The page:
|Patriot Torqx MLC SSD PFZ128GS25SSDR|
|Reviews - Featured Reviews: Storage|
|Written by Olin Coles|
|Thursday, 28 May 2009|
Page 6 of 15
System Speed Test
I doubt that when DOS was put to rest, Vladimir Afanasiev ever thought he would see his System Speed Test software used again in professional reviews. This program offers comprehensive system information, but it also has a powerful benchmarking tool for memory, processor, and disks. In terms of disk performance, it measures interface and physical transfer rates, seek and access times at the hardware level, and it does so without delay or interference from Operating System software or running processes. This is why Benchmark Reviews will continue to use this test: it polls its results directly from the hardware without the need for Windows!
System Speed Test does not require a partition to be present for testing, so all of our Random Access Time benchmarks are completed prior to drive formatting. To detect the Random Access Time, each device runs the full test routine a total of five times. The highest and lowest scores were ignored, and the remainder was averaged. This would be prove pointless however, because the access time benchmark for every single SSD recorded identical test results between runs.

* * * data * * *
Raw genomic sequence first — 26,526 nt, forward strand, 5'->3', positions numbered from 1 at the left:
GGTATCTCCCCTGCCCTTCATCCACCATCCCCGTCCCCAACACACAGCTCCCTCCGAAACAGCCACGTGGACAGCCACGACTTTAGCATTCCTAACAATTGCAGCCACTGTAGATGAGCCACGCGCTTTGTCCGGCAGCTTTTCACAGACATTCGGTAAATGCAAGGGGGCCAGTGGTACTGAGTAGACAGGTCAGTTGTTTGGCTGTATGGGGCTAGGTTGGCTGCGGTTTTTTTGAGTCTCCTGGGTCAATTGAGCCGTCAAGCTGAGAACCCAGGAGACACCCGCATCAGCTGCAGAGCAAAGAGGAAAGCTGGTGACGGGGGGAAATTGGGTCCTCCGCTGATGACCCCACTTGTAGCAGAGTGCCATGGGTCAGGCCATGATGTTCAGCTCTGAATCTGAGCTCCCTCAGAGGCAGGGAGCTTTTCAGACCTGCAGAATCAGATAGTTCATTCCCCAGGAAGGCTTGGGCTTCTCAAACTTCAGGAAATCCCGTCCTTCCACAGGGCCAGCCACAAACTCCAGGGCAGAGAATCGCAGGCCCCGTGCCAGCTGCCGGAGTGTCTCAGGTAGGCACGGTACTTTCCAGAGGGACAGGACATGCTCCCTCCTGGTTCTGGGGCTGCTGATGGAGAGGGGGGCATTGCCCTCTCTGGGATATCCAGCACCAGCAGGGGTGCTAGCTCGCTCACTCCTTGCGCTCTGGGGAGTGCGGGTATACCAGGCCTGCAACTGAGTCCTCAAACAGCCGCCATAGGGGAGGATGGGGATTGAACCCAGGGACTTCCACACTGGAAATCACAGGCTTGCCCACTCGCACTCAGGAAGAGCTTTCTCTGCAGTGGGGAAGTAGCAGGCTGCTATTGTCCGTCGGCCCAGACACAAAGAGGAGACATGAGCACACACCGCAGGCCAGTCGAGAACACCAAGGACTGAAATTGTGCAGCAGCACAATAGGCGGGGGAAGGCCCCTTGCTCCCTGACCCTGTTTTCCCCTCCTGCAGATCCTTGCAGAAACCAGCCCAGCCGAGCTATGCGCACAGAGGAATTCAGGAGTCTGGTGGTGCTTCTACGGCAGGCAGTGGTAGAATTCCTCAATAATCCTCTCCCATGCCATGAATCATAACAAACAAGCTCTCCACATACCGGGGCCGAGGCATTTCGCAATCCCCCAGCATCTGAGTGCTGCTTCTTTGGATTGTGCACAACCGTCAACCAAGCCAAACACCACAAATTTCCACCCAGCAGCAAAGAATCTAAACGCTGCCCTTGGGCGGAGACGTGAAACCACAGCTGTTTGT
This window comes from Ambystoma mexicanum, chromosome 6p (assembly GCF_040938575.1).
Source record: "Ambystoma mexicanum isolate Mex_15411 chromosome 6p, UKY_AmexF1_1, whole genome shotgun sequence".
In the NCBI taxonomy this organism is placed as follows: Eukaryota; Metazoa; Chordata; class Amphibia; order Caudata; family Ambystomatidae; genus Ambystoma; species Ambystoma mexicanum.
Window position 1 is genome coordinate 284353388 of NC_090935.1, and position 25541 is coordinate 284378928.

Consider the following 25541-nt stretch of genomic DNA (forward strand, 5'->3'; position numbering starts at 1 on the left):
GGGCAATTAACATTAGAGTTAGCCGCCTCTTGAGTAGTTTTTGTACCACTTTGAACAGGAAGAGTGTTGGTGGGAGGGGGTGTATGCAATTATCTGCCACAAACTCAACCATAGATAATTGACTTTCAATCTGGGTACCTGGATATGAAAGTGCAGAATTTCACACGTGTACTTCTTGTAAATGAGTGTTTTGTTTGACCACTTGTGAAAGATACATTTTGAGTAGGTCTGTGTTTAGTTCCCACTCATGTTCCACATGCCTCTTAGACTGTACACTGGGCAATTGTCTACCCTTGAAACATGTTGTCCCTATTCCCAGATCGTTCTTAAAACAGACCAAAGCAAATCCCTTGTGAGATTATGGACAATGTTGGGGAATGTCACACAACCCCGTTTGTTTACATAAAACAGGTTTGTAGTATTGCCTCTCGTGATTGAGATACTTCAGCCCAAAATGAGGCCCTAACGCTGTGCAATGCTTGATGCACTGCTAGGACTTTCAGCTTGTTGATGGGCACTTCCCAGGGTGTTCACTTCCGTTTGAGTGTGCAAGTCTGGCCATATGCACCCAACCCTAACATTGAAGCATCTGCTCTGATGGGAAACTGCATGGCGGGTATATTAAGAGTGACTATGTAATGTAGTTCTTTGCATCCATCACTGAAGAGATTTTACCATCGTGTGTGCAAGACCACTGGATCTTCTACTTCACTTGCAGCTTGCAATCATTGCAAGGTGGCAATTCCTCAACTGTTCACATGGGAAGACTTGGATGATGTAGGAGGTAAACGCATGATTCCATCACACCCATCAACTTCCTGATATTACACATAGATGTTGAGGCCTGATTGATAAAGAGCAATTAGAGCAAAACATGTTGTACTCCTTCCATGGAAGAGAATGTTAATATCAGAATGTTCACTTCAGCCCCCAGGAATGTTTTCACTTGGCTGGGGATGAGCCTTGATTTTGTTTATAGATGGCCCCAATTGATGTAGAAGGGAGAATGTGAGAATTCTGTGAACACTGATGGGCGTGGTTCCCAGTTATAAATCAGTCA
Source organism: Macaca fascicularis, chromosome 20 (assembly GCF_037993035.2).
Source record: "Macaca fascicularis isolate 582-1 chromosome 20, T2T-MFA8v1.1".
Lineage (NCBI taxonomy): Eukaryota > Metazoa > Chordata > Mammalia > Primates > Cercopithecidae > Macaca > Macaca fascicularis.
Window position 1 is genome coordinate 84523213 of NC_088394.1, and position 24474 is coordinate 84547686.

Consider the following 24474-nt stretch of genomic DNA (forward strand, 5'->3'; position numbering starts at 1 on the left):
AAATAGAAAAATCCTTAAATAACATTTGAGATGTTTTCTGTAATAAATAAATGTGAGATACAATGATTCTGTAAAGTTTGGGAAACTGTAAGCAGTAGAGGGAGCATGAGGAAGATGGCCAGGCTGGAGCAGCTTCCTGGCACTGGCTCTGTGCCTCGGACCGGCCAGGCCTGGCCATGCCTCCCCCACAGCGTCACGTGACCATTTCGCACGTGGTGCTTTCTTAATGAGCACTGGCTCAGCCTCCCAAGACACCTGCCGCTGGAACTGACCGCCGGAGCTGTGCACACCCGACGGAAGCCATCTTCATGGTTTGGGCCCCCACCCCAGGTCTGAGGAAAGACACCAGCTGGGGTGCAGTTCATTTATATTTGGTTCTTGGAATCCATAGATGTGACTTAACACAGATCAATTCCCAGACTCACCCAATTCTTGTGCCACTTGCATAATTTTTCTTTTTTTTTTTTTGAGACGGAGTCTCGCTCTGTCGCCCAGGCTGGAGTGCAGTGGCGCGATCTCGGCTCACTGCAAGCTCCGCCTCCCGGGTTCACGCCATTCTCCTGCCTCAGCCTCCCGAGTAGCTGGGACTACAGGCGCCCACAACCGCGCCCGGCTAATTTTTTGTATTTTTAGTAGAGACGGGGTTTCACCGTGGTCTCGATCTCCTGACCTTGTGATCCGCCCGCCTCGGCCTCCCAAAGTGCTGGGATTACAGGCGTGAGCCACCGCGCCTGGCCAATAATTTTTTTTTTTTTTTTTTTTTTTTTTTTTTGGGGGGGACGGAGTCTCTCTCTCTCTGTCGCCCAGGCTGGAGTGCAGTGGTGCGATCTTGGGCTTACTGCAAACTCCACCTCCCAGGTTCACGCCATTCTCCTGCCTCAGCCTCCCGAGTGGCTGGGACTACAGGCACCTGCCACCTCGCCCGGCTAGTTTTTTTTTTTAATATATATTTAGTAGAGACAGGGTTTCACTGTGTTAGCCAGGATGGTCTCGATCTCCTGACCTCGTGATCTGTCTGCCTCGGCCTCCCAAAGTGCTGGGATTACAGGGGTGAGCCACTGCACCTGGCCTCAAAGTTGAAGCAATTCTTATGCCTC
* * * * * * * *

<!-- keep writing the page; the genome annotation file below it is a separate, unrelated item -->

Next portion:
Using the System Speed Test software, the top Random Access Time benchmarks places the OCZ Vertex EX, Mtron Pro 7500, and ACARD ANS-9010 at the very top of our results. With a lightning-fast 0.08 ms access time, every other SSD is forced to live in the shadow that these products have just created. The 0.9 ms performers include: MemoRight GT, Mtron Pro 7000, Mtron MOBI 3500, Intel 80GB X25-M. with the OCZ Vertex, Patriot Torqx, Super Talent UltraDrive ME and Mtron MOBI 3000 completing the remainder of sub-0.1 ms SSD products.
The mid-level Random Access Times fall between 0.14ms and 0.23ms, and include: OCZ SATA-II OCZSSD2-1S64G, Samsung MCCOE64G5MPP, Silicon Power SP032GBSSD750S25, OCZ Apex OCZSSD2-1APX120G, G.Skill FM-25S2S-64GB, Patriot Warp PE128GS25SSDR and the original OCZ OCZSSD64GB.
At the slower end of our SSD Response Time chart is the original SATA Silicon Power SP064GBSSD25SV10, OCZ Core Series, Crucial's CT32GBFAB0, and the Super Talent MasterDrive MX finishing out the list. In reality you couldn't begin to perceive these subtle differences, and MLC or SLC construction has a lot to do with Random Access Time. It is understandable then, that the newer SSD products do not maintain the lightning fast response time that much more expensive SLC products do. Still, the slowest SSD product (0.51ms) is 14x more responsive than the fastest desktop hard drive.
It's also worth keeping in mind that Hard Disk Drive alternatives are much slower to react. Even the very best of the desktop hard drive products, Western Digital's VelociRaptor 150GB WD1500HLFS, could produce 7.15ms at its best. The Western Digital Raptor took 8.53ms to respond, followed by 12.99ms for the Seagate 7200.11, and 15.39ms for the 7200 RPM Hitachi Travelstar 7K100 notebook drive. The worst performer was the standard 5400 RPM notebook drive (Hitachi Travelstar 5K160 HTS541640J9SA00), which recorded a painfully slow 17.41ms Random Access Time.